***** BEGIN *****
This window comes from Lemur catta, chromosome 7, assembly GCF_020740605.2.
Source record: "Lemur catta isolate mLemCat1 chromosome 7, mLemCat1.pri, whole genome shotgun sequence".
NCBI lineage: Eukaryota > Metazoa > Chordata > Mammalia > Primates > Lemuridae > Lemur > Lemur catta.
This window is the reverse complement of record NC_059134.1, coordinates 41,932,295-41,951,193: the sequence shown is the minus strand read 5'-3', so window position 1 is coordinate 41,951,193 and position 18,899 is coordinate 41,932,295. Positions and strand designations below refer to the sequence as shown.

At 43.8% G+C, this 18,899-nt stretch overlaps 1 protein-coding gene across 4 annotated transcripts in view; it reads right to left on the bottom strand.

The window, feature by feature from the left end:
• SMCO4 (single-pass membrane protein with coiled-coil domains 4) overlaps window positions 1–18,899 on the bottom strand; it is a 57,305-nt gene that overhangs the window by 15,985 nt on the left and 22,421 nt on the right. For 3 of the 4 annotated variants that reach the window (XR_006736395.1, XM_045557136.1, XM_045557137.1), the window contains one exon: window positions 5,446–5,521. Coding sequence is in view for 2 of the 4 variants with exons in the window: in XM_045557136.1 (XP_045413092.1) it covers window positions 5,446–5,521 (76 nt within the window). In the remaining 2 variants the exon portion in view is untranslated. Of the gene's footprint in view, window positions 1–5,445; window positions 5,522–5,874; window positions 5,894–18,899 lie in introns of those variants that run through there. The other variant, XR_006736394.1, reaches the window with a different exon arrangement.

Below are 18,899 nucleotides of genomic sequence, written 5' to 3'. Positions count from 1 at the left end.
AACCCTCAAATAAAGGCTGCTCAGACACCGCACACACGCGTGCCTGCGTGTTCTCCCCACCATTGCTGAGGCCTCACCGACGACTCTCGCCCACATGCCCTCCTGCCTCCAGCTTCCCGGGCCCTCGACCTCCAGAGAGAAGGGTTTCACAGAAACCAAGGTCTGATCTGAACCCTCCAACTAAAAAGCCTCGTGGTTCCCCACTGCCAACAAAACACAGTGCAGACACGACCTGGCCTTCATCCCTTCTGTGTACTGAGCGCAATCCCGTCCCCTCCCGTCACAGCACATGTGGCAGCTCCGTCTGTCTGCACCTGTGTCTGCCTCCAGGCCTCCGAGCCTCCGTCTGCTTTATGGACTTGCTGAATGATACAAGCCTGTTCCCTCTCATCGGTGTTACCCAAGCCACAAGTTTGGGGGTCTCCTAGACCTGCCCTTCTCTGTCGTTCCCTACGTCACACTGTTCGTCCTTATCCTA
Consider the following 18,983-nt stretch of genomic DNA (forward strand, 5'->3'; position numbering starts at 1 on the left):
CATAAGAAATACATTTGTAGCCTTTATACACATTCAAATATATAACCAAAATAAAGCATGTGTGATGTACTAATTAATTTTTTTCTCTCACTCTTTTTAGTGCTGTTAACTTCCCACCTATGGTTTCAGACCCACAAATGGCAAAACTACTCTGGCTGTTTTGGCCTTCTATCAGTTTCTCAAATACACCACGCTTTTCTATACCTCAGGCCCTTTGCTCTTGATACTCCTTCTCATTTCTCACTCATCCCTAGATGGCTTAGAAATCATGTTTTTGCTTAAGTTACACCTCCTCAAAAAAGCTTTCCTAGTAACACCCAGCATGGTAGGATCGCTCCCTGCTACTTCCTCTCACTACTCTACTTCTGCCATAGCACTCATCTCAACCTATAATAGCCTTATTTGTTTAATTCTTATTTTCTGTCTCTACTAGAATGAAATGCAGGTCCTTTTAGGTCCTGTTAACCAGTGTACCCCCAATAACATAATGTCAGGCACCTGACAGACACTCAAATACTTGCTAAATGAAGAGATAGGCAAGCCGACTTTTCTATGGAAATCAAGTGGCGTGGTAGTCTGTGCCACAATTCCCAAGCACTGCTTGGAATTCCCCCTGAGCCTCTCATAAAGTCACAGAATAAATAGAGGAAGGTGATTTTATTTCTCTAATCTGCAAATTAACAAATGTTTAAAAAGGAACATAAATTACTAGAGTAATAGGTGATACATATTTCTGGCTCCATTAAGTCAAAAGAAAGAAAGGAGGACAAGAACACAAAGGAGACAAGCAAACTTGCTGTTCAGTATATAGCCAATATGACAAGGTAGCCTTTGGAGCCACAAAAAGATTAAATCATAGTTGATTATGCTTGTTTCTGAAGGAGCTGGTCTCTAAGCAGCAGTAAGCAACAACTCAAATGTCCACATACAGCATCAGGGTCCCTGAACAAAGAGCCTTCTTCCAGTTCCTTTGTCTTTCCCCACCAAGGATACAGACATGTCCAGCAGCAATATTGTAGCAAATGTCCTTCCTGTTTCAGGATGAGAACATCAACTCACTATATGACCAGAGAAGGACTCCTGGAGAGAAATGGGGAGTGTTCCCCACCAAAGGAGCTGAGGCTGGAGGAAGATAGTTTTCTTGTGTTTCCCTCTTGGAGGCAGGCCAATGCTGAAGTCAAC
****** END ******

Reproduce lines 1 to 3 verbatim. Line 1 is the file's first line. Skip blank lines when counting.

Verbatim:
This window comes from Lemur catta, chromosome 7, assembly GCF_020740605.2.
Source record: "Lemur catta isolate mLemCat1 chromosome 7, mLemCat1.pri, whole genome shotgun sequence".
NCBI lineage: Eukaryota > Metazoa > Chordata > Mammalia > Primates > Lemuridae > Lemur > Lemur catta.